Street SmartKids in Hot Cars
Never leave childrean unattended in a car
The thought of running a quick errand and leaving the children in the car for a minute can be tempting for a parent or carer. Leaving children unattended in a car on any day is dangerous, let alone a hot summer’s day.
It could result in serious injury or death. In some states it is against the law to leave children unattended in a car. Check the motoring authority in your state or territory for the relevant laws and regulations.
What are the risks?
On a typical Australian summer day, the temperature inside a parked car can be 20 degrees C to 30 degrees C hotter than the outside temperature.
The temperature inside a car can reach dangerous levels quickly; 75% of the temperature rise occurs within the first 5 minutes of closing and leaving the car. Large cars heat up just as fast as smaller ones.
Leaving the windows down slightly has little effect on the inside car temperature. Tests conducted by RACQ have shown that when car windows are left open by 10cm, the inside temperature is only 5 degrees C cooler than with the windows closed.
Young children are more sensi- tive to heat than older children or adults as their body temperature can rise 3 to 5 times faster. This puts them at greater risk of heat- stroke and other health risks as their body temperature reaches dangerous levels much sooner.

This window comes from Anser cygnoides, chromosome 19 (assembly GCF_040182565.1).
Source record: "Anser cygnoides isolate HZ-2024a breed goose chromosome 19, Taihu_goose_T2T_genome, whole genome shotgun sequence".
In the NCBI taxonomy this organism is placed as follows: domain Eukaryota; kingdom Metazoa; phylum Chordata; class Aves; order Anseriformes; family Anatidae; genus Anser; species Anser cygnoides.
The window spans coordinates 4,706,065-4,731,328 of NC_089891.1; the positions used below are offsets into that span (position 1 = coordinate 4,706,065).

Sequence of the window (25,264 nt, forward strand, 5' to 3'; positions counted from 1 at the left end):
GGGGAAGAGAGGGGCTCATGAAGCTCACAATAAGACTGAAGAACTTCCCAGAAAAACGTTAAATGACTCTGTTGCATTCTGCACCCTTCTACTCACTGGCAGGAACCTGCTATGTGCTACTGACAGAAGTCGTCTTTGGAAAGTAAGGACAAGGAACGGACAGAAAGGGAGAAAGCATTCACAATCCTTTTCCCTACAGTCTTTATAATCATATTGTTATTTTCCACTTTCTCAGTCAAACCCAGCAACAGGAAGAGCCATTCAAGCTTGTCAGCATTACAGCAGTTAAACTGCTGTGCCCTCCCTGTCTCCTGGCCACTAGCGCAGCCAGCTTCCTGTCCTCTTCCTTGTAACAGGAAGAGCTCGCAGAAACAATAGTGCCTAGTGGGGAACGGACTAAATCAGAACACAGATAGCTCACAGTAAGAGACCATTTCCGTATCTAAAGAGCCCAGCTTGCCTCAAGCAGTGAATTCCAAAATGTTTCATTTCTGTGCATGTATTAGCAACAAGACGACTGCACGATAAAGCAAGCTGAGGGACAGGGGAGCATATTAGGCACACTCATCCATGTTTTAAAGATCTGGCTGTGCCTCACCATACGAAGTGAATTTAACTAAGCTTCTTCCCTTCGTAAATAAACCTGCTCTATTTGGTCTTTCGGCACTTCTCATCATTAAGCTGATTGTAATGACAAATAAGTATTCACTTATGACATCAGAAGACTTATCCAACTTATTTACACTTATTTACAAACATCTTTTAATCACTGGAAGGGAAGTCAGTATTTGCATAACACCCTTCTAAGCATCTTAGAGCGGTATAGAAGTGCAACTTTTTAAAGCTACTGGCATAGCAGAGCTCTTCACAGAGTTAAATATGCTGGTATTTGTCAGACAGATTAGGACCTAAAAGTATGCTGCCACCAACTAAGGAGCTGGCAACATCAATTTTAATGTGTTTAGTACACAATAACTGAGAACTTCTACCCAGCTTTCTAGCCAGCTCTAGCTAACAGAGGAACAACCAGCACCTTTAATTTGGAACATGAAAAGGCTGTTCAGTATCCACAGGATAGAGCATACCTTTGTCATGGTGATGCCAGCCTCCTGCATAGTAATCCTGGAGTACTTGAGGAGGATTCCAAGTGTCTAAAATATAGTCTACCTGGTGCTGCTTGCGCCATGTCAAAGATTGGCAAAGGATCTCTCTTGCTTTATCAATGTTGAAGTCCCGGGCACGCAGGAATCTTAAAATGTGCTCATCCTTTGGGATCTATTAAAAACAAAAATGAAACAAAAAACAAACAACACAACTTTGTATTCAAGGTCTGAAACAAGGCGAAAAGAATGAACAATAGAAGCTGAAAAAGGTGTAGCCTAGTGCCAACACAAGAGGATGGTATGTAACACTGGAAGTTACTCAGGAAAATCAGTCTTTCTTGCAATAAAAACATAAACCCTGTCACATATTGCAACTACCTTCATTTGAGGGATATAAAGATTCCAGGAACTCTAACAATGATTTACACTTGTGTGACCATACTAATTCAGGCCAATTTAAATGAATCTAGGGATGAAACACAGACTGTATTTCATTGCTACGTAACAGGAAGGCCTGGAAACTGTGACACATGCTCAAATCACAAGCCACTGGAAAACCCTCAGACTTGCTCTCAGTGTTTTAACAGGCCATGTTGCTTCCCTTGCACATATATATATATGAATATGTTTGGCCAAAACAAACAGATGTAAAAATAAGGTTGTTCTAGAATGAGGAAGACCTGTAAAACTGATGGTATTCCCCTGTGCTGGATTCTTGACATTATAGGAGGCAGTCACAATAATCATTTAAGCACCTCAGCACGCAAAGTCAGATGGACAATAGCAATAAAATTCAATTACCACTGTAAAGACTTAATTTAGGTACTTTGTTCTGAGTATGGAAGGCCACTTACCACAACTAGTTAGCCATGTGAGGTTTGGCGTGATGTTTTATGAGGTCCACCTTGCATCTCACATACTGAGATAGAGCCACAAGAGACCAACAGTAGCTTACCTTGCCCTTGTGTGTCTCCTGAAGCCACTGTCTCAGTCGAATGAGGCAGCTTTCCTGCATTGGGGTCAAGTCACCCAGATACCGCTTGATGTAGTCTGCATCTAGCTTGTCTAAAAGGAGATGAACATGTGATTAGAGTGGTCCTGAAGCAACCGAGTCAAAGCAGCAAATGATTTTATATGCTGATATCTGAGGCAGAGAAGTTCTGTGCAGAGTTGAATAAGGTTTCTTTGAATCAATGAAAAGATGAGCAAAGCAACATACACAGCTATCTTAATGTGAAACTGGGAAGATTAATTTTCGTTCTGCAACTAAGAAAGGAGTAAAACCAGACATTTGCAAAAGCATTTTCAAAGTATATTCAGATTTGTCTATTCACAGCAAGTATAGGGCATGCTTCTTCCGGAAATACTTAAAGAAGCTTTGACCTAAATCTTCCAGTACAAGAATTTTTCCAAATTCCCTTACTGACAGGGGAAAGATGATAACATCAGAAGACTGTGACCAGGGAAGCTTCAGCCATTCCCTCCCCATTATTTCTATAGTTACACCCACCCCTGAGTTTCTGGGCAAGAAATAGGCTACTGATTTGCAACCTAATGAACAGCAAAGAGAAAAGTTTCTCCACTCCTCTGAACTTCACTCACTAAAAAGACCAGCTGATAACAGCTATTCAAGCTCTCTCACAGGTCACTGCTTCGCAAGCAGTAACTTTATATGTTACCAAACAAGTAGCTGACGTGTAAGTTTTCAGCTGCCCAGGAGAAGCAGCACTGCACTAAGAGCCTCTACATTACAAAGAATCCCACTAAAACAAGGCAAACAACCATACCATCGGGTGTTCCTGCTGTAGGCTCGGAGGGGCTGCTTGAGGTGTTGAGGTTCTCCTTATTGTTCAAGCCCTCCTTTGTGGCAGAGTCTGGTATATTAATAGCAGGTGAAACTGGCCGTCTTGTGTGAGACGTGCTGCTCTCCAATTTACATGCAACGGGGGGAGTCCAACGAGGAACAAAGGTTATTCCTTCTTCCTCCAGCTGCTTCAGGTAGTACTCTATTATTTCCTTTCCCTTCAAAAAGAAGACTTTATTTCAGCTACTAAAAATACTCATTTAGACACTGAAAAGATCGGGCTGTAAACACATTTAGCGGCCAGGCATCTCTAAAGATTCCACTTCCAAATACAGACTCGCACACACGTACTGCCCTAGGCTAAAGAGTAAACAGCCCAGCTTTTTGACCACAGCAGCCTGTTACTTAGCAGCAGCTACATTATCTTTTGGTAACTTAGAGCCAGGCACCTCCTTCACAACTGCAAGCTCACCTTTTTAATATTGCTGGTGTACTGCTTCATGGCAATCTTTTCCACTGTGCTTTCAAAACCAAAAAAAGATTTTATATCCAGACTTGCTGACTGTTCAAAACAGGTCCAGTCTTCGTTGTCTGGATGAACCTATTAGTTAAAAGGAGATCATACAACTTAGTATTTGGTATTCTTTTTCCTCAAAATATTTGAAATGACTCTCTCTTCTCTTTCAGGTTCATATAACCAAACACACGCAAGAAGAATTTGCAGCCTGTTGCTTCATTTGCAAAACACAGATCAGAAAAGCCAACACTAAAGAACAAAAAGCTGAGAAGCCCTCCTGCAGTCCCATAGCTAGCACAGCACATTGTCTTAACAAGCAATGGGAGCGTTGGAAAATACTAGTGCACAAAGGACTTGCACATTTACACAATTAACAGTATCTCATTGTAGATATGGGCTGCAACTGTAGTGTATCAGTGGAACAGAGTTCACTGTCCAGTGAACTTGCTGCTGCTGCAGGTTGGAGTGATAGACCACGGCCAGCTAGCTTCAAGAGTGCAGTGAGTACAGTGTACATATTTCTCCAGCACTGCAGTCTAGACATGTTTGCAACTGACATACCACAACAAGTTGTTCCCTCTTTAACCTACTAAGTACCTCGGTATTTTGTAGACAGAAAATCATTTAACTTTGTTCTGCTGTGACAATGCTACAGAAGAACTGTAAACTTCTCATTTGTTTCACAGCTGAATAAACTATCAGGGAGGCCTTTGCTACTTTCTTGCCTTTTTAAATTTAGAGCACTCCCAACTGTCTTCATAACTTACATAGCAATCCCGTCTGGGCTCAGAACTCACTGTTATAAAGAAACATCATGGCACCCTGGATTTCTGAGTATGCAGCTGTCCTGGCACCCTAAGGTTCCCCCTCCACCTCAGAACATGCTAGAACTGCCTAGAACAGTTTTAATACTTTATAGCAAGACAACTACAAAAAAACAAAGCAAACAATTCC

Hot cars safety tips
- If you have to leave the car, even to run a quick errand – take the children with you.
- Never use the car as a substi- tute ‘babysitter’.
- Never leave children in a car without adult supervision for anylength of time, not even a minute!
- Lock cars and secure keys when at home to prevent chil- dren playing inside the car.
- Make ‘look before you leave’ a routine whenever you get out of the car.
- When a child is missing, in addi- tion to checking backyard pools and any other bodies of water, be sure to check inside the car and the boot of any nearby vehicles.
- Never leave valuables in the car, including your kids!
Summer holiday travelling
- Provide plenty of cool water and fluids throughout the journey.
- Dress kids in lightweight and easy fit clothing.
- When planning a long journey, consider travelling in the cooler hours of the day.
- Plan to stop every 2 hours so all passengers can have a rest from travelling.
- If you need to protect babies or young children from sun through the car windows, use a visor or sunshade on the vehicle glass.
- On every trip, check the fit of your child’s harness, child restraint tether straps and secure seat- belts to ensure they are correctly latched and firmly adjusted.
What can you do if you see a child alone in a car?
- If you notice that a child has
- been left unattended in a vehi- cle call 000 and ask for the Fire Brigade.
- Give your location, the vehicle registration number, the ap- proximate age of the child and the condition of the child.
- If the car is unlocked, open the doors and shield windows with a blanket etc. and wait for emergency services – or – safely try to remove the child from the vehicle if you are concerned about the child’s condition as every second counts!
For more information visit kidsafevic.com.au